WVU’s White Coat Ceremony, strategically positioned in the second year of training, is designed to help students reaffirm their reasons for choosing medicine as their lives’ work. The ceremony provides a formal way for them to express their commitment to becoming technically excellent and professionally compassionate with patients. It stresses the importance of the doctor-patient relationship and the relevance of the white coat as a “cloak of compassion.”
The White Coat Ceremony was developed by the Arnold P. Gold Foundation of New York, and was initiated for the entering class of the College of Physicians & Surgeons of Columbia University on August 20, 1993. The original concept was to clarify for students, prior to their entrance into the medical community, that a physician’s responsibility is twofold; to take care of patients and to care for patients. This ceremony has since been established at nearly all the nation’s medical schools, with various adaptations.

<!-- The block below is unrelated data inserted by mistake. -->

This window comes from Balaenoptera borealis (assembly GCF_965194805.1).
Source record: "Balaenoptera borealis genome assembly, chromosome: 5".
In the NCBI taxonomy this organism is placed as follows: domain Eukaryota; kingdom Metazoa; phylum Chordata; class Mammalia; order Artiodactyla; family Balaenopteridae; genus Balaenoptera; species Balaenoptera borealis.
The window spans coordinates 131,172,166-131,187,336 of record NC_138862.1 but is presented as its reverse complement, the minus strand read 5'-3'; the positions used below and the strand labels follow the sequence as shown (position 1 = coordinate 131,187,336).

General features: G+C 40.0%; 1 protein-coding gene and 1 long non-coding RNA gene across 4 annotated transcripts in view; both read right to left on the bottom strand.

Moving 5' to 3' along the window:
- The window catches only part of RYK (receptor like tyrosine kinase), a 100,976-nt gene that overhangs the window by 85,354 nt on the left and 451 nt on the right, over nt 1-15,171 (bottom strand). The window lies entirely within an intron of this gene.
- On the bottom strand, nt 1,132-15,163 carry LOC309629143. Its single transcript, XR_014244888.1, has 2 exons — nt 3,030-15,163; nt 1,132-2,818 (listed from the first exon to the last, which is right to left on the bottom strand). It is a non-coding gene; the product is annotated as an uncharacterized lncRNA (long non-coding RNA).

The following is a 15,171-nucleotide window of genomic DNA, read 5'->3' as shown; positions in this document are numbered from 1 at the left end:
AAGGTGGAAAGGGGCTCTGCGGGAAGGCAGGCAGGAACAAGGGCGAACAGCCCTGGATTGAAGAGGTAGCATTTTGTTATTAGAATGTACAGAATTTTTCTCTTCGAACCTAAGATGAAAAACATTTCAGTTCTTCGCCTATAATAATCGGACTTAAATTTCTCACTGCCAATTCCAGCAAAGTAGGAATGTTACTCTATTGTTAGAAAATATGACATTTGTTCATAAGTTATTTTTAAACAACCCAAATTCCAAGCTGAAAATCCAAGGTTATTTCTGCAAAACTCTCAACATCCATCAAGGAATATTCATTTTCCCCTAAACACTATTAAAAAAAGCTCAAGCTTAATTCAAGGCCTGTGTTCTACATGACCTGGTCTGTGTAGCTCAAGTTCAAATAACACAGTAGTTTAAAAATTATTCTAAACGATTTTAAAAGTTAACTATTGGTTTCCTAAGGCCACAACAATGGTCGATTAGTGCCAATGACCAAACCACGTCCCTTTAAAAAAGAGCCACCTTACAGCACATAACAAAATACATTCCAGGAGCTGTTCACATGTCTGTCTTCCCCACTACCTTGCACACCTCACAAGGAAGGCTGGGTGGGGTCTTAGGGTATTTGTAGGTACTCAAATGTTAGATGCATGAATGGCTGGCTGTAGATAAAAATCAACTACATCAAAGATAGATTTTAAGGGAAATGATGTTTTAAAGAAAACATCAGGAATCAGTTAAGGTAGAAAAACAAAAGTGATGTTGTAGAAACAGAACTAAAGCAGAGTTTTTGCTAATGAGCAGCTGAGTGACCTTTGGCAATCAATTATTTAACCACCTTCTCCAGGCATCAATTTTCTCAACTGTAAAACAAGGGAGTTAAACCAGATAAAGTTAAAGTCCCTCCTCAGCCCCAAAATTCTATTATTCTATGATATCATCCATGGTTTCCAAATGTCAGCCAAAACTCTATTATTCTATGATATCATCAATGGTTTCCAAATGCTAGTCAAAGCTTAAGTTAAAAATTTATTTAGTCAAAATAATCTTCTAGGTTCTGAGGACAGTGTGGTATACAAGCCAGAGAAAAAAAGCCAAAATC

At WVU, our first ceremony, held on January 26, 1996, deferred from the original concept. It honored second-year students and marked the transition from the basic sciences to clinical sciences, from reading about illness and disease to diagnosing it; from learning about treatments to prescribing them.
However, with changes in medical education, that transition point is becoming less defined. Patient contact coming early on in training, meshing with the obvious importance and relevance of the basic sciences, broadens the concept of WVU’s ceremony and more clearly defines its purpose.
In 1999, upon retirement of Dean of Students, John W. Traubert, the ceremony was named in his honor.